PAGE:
Studies at Harvard University explain why people who regularly sleep in the afternoon are more protected from cardiovascular disease. This pleasant habit compensates for daily fatigue and the load it places on the heart and vessels. If you’re looking for this kind of preventative effect, you won’t need to ask, Are naps good for you? They definitely are. However, try to have a nap at least three times a week for 30 minutes each to achieve the full health benefits.
4. Napping improves memory.
Scientists say a brief snooze that lasts between 20 and 30 minutes can greatly increase the brain’s capacity to remember and store information. Enhancing memory is one of the best benefits of naps for college students.
5. A short nap can improve your creativity.
Sleeping in the afternoon can help you cope with a creative crisis. Being hampered by the sense of a creative block is stressful. Luckily, the brain likes to sleep, which is how it restores itself. So if you need a creative push, just nap for half an hour! It’s more effective than a cup of coffee, not to mention the other health benefits of a siesta.
6. Napping reduces stress and anxiety.
Fatigue and mentally overloading cause stress that makes us even more tired. A greater quantity of quality sleep relieves stress and reduces anxiety, and it helps us recharge. It can help you calm down and eliminate the sense of irritation and pressure.
In fact, scientists have found that a short snooze for 30–45 minutes during the day can reduce the stress hormones in our body and calm us, especially after a stressful event. Reducing stress is one of the essential benefits of napping at work.
7. Regular naps score a victory over a big appetite.
Sweet snacks and energy drinks seem like a quick way to refuel when we feel exhausted. Unfortunately, the benefits are actually uncertain, and there are also notable negatives behind this habit. Conversely, while napping, your energy is restored, and you don’t think of food while you sleep. Even 10–15 minutes of relaxation with your eyes closed can free you from the desire to snack. According to science, this is one of the most critical power nap benefits.
8. Sleeping during the day improves physical performance.
Studies have shown that athletes who sleep for a short time during the day perform better, improving their motor skills, speed, reaction time, and strength. Whether you’re a professional athlete or not, a 10-minute nap during the day will undoubtedly improve your performance in whatever physical activity you engage in, improve your reactions, and make you more alert. The only thing you have to keep in mind is that you’ll have to overcome the initial sleep inertia after you wake up.
9. Napping can improve your resolve and will.
When you’re tired, your resolve declines sharply to the point where it’s sometimes impossible to finish your daily tasks. For this reason, a short afternoon nap improves mood, reduces stress, and restores focus.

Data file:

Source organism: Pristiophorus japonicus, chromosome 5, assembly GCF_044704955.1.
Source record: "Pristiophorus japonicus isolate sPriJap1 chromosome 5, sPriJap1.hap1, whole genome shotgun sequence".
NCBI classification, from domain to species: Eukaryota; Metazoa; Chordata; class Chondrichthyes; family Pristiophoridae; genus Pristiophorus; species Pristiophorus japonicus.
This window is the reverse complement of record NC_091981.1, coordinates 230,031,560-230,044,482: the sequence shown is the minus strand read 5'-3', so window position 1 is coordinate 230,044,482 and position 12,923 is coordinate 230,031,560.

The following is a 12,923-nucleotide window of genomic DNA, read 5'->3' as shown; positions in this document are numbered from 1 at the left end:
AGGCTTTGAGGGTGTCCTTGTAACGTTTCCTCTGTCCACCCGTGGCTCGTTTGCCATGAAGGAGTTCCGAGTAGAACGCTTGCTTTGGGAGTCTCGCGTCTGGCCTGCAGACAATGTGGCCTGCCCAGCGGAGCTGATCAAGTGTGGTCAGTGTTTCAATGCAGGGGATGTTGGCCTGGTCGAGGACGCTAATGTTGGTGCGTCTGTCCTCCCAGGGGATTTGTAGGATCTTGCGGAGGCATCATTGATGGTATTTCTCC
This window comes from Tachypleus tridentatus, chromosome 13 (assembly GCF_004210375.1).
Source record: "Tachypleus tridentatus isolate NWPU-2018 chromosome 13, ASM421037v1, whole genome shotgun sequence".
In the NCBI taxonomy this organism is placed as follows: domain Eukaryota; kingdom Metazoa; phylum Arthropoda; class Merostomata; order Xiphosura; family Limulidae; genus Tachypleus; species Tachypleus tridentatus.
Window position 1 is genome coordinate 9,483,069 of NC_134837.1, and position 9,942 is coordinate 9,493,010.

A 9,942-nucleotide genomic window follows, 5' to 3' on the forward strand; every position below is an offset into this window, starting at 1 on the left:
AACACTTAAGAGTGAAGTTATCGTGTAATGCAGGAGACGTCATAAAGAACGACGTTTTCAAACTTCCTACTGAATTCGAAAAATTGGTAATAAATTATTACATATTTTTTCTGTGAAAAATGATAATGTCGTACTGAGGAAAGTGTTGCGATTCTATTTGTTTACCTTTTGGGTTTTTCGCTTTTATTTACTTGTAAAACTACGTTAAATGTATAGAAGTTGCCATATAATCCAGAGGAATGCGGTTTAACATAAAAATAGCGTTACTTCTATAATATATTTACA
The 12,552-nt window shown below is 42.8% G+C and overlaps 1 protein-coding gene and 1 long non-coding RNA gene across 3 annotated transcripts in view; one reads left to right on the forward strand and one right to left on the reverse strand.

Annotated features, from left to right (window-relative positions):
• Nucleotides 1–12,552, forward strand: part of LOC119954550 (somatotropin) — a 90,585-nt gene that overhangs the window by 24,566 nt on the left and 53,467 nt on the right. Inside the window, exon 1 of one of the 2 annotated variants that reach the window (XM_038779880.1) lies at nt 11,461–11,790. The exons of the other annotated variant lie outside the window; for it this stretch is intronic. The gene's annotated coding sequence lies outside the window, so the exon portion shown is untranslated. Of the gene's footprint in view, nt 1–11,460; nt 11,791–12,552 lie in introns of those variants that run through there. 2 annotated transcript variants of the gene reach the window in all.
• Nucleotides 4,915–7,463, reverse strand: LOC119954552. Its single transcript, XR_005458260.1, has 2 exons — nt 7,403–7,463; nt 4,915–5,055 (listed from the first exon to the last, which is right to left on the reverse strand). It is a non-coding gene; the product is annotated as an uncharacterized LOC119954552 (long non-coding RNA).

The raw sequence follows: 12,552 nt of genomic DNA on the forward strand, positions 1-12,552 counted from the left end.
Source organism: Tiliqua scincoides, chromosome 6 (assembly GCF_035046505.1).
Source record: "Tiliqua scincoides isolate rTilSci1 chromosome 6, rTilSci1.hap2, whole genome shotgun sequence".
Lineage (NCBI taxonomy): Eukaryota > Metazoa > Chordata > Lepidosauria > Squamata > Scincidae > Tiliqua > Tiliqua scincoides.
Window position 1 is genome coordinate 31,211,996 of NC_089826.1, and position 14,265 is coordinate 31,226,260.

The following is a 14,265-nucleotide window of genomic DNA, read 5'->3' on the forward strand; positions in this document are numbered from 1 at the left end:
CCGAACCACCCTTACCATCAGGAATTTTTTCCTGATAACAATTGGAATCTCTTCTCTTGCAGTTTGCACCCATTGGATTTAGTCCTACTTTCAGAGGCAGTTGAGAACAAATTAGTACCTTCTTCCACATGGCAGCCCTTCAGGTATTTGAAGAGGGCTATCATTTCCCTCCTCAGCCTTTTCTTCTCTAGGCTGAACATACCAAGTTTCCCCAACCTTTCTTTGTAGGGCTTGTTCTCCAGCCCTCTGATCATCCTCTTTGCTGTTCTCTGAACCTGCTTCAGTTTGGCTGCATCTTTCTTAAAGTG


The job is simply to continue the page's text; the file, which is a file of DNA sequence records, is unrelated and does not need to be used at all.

10. Naps can help you look better.
Sleeping during the day is associated with the regeneration of skin cells, making you person look younger, healthier, and more beautiful. So don’t skip your nap today!
11. Napping increases sexual desire.
The benefits of an afternoon nap include enhanced sexual desire, especially for women. The mutual relationship between sleep, sexual desire, and arousal has been known for decades. Scientific findings indicate that insufficient sleep decreases sexual arousal and desire in women.
12. A short afternoon nap can improve your mood.
Serotonin, a neurotransmitter, regulates sleep, appetite, and mood and creates a sense of satisfaction. Under stressful conditions, however, more serotonin is used while less is synthesized. As a result, people become irritable, depressed, worried, and disconcerted. Even if you can’t afford taking 2-hour naps everyday, whenever you do take a nap, more serotonin is released, and all these processes could be avoided.
13. Regular napping generally improves health.
Lack of sleep leads to increased levels of the hormone cortisol in the body. This is the stress hormone that increases glucose intolerance and fat accumulation around the abdomen, weakens the muscular and immune systems, worsens the learning and memory processes, and reduces levels of the growth hormone and testosterone.
Nap facts show that during sleep, the growth hormone is released, which prevents these effects. As a result, napping improves the immune system and sexual function, reduces stress and anxiety, and helps you restore muscle mass and lose weight.
Nevertheless, a quick nap during the day helps people with obesity lose weight by stimulating the metabolism and speeding up the secretion of biochemical substances that help break down fat.